In 1978, a group of Avery graduates (Averyites) and friends of Avery organized The Avery Institute of Afro-American History and Culture. Its purpose was to obtain the old Avery Normal School buildings and establish in them an archives and museum dedicated to preserving Afro-American history and culture in the South Carolina Lowcountry. Its first president was the Honorable Lucille S. Whipper, a former member of the South Carolina House of Representatives from Charleston County.
To fullfill its long term goals, the organization realized it had to affiliate with an academic institution. The College of Charleston provided that link. The two groups jointly sought and obtained a federal planning grant in 1981 to plan programs and explore future options. Out of the planning grant came the concept of a center, “a cooperative project of the Avery Institute of Afro-American History and Culture and the College of Charleston.” The College subsequently deeded the 123 and 125 Bull Street properties.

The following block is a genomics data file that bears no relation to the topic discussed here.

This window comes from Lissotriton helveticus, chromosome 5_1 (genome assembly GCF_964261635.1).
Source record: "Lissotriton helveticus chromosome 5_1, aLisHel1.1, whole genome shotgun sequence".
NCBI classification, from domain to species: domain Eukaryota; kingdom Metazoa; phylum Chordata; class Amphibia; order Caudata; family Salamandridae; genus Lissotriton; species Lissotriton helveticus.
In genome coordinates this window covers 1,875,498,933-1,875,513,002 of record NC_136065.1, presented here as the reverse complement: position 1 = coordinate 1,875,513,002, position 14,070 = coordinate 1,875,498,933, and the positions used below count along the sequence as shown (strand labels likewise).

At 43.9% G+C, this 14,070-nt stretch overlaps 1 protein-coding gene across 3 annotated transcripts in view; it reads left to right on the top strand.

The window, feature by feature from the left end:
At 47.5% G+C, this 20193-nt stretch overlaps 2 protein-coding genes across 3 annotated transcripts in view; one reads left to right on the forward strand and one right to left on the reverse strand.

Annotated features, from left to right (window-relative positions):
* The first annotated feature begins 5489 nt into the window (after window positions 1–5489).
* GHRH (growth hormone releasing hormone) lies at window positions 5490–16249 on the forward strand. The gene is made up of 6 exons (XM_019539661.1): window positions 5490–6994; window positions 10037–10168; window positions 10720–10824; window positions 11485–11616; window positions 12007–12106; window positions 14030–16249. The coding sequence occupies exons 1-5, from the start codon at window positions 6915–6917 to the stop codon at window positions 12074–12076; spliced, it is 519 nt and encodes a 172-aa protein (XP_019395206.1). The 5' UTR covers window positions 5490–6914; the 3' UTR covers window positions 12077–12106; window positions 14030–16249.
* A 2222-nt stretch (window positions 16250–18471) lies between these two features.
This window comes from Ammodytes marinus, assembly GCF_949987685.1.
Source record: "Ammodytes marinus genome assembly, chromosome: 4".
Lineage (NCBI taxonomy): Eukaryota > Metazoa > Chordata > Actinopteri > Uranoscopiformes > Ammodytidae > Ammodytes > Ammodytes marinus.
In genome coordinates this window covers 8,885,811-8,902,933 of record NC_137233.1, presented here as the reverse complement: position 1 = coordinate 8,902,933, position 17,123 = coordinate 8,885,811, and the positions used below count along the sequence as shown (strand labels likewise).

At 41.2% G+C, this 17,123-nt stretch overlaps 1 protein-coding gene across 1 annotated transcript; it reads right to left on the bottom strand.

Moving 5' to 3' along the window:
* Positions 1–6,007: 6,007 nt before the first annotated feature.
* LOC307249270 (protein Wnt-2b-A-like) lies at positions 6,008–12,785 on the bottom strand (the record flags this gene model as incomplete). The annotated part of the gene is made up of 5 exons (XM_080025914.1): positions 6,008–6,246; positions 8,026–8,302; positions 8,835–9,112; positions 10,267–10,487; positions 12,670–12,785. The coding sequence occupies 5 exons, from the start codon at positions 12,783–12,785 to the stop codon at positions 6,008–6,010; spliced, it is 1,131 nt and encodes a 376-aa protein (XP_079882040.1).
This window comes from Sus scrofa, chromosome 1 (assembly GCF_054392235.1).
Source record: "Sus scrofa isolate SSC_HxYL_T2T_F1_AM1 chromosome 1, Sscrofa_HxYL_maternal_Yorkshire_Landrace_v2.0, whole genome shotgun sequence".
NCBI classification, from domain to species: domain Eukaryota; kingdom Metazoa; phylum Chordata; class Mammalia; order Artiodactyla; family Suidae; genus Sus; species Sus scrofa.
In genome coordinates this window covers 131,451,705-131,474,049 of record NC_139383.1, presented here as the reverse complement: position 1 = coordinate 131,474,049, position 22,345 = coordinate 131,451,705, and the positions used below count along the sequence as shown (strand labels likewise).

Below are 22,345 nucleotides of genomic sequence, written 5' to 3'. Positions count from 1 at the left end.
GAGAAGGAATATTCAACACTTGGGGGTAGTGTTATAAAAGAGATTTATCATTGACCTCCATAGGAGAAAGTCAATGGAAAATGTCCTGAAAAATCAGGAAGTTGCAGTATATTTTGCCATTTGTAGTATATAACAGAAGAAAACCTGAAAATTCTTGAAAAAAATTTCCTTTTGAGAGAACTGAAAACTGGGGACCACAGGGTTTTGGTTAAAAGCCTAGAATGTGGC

In 1985, The Avery Research Center for African American History and Culture was established as part of the academic program of the College of Charleston. Despite delays caused by the ravages of Hurricane Hugo (September 21, 1989), the grand opening of the building took place on October 6, 1990. After twelve years of strenuous effort, the Avery Institute of Afro-American History and Culture saw its dream finally realized.
Today the Avery Institute is a separate non-profit organization and provides support to the Center’s programs and operations, as well as assisting the Center in acquiring archival collections.